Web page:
Enric Rabert is a Spanish freeskier riding on Rip’n Wud. He started skiing at a very young age, first competing in Alpine racing.
He now competes on the Freeride World Qualifier. Enric started freeriding to reconnect with nature and free himself from the rules that go with Alpine racing.
Supported by Rip’n Wud, Peak Performance, Desperados, Skiz1700, Purenees Poles and Ozona Crossfit, he is a driven athlete. Skiing is a passion, not a job.
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What is your background as a skier?
I come from a small town near Barcelona, in Catalonia. I started skiing very early, on short plastic skis.
Around eight years old, I started competing in Alpine Ski races and ended in FIS competitions until I turned 20.
Unfortunately, when I went to university, I had to stop competing as I did not have sufficient time to train, but don’t get me wrong, I’m glad I studied (laugh).
I kept skiing quite a lot – every weekend.
What did you do when you stopped competing? Where did you ski?
I left alpine skiing, and I started free-skiing. I liked racing, but it came with too many rules. For me, it was a bit of a disconnect with the environment, the mountains and nature.
Spain is not the snowiest country in Europe. If you think of “mountains” and “snow”, you do not think of Spain. Of course, I skied in Spain, but I was and still am travelling a lot. I go to Switzerland, France, Italy, or Andorra, for instance.
We saw you ski with Rip’n Wud; it’s a small brand, based in France, how did you discover it?
One of the first skis I had after FIS racing got lost after a couple of turns in the Mont Gelé (Verbier, Switzerland).
Then came a time where I had to get deep into testing, so I tried all sorts of skis. Nothing worked for me. Coming from Alpine skiing, I looked for something “stiffer” than the lightweight skis that we get to see nowadays in Freeride, and I couldn’t find the right fit where I could feel comfortable.
After many trials, I found Rip’n Wud. I reached out to the owner of the brand. He explained their vision. I bought into it straight away and bought my first pair without even trying it.
The skis were exactly what I was looking for. It was a perfect match. After 6 years of using them, I was quite lucky to sign a pro deal with them.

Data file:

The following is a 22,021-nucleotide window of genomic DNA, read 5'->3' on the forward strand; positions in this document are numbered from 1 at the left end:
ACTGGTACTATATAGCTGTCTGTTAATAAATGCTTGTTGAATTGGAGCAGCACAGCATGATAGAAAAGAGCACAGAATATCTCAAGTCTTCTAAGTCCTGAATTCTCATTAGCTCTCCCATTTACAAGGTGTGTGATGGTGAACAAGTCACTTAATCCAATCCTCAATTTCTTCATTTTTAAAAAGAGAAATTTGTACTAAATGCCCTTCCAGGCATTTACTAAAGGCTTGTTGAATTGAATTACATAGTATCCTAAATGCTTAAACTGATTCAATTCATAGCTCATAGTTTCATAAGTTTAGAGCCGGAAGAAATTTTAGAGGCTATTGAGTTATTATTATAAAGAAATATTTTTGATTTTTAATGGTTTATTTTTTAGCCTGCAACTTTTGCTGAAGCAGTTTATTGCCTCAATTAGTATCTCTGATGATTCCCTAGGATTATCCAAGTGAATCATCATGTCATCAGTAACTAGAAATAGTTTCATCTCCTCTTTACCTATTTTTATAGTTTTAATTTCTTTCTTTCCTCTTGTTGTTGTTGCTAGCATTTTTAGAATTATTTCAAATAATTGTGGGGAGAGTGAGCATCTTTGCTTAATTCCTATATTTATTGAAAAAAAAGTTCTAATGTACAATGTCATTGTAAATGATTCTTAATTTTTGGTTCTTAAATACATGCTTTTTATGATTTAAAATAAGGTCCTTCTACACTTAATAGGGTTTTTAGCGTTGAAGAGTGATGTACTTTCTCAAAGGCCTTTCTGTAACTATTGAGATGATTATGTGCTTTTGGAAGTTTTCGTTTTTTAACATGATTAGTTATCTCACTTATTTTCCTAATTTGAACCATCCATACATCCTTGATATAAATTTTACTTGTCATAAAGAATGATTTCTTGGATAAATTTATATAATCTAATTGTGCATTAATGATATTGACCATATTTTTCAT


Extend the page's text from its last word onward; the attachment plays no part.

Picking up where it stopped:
Do you have any other sponsors?
Yes, I do, Peak Performance, Purenees Poles and Skiz 1700 are sponsoring me. They give me equipment, but I don’t think I would go to the next step to get paid to race. I ski because I love it. I wouldn’t want skiing to become my job, it wouldn’t feel right to me.
My current situation is perfect; I get fantastic pieces of equipment but keep my “freedom”. I do also count with the support of Desperados beer who has helped me to develop a few projects that I have had in my mind for many years!
Does your family ski a lot too?
Yes, my parents were skiers, but my mother stopped a few years ago after my little sister had an accident and almost ended in a wheelchair.
But my dad, uncle, and cousins still ski a lot! (when COVID wasn’t there).
It looks like you may have faced some traumatic experience, how do you cope with it?
Well, yes in some way. Some friends of mine passed away while skiing. And also I’ve seen too many accidents unfortunately.
It makes you stay on your feet and think twice before doing something. But I guess that It gives me extra motivation to ski; it’s my own way to honour them while doing something we enjoyed as much as we did together.
Also, to prevent injuries and minimize the risks, I train every day. I go to the gym in a Crossfit centre where I plan all my training, combining Crossfit with regular gym exercises to skiers. I, obviously, ski as much as I can. All the training helps to build confidence and improve every season.